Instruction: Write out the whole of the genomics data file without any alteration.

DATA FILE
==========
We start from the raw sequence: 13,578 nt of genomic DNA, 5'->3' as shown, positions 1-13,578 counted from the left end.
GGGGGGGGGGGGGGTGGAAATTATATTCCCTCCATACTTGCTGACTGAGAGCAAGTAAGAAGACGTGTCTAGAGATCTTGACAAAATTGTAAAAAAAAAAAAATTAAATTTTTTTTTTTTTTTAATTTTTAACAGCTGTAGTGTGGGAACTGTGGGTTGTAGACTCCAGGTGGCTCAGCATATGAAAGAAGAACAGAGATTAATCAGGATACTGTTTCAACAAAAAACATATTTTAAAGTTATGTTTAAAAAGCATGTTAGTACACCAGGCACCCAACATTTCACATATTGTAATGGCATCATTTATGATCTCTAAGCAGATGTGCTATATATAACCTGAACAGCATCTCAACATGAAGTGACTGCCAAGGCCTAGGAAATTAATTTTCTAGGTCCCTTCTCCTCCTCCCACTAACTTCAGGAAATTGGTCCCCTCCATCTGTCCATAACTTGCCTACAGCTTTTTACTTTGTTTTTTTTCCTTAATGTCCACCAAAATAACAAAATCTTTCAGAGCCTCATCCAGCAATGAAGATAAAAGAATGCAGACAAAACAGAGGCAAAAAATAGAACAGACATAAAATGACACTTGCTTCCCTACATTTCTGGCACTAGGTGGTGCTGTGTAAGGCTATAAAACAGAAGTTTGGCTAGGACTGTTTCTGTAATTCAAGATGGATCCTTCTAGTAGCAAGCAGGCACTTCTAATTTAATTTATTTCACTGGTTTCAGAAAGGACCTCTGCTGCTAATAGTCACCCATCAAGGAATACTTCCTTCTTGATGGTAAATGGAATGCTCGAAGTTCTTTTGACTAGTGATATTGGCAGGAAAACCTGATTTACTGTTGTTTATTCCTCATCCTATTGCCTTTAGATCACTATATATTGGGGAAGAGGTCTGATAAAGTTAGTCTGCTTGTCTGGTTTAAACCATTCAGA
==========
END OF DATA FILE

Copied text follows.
We start from the raw sequence: 13,578 nt of genomic DNA, 5'->3' as shown, positions 1-13,578 counted from the left end.
GGGGGGGGGGGGGGTGGAAATTATATTCCCTCCATACTTGCTGACTGAGAGCAAGTAAGAAGACGTGTCTAGAGATCTTGACAAAATTGTAAAAAAAAAAAAATTAAATTTTTTTTTTTTTTTAATTTTTAACAGCTGTAGTGTGGGAACTGTGGGTTGTAGACTCCAGGTGGCTCAGCATATGAAAGAAGAACAGAGATTAATCAGGATACTGTTTCAACAAAAAACATATTTTAAAGTTATGTTTAAAAAGCATGTTAGTACACCAGGCACCCAACATTTCACATATTGTAATGGCATCATTTATGATCTCTAAGCAGATGTGCTATATATAACCTGAACAGCATCTCAACATGAAGTGACTGCCAAGGCCTAGGAAATTAATTTTCTAGGTCCCTTCTCCTCCTCCCACTAACTTCAGGAAATTGGTCCCCTCCATCTGTCCATAACTTGCCTACAGCTTTTTACTTTGTTTTTTTTCCTTAATGTCCACCAAAATAACAAAATCTTTCAGAGCCTCATCCAGCAATGAAGATAAAAGAATGCAGACAAAACAGAGGCAAAAAATAGAACAGACATAAAATGACACTTGCTTCCCTACATTTCTGGCACTAGGTGGTGCTGTGTAAGGCTATAAAACAGAAGTTTGGCTAGGACTGTTTCTGTAATTCAAGATGGATCCTTCTAGTAGCAAGCAGGCACTTCTAATTTAATTTATTTCACTGGTTTCAGAAAGGACCTCTGCTGCTAATAGTCACCCATCAAGGAATACTTCCTTCTTGATGGTAAATGGAATGCTCGAAGTTCTTTTGACTAGTGATATTGGCAGGAAAACCTGATTTACTGTTGTTTATTCCTCATCCTATTGCCTTTAGATCACTATATATTGGGGAAGAGGTCTGATAAAGTTAGTCTGCTTGTCTGGTTTAAACCATTCAGA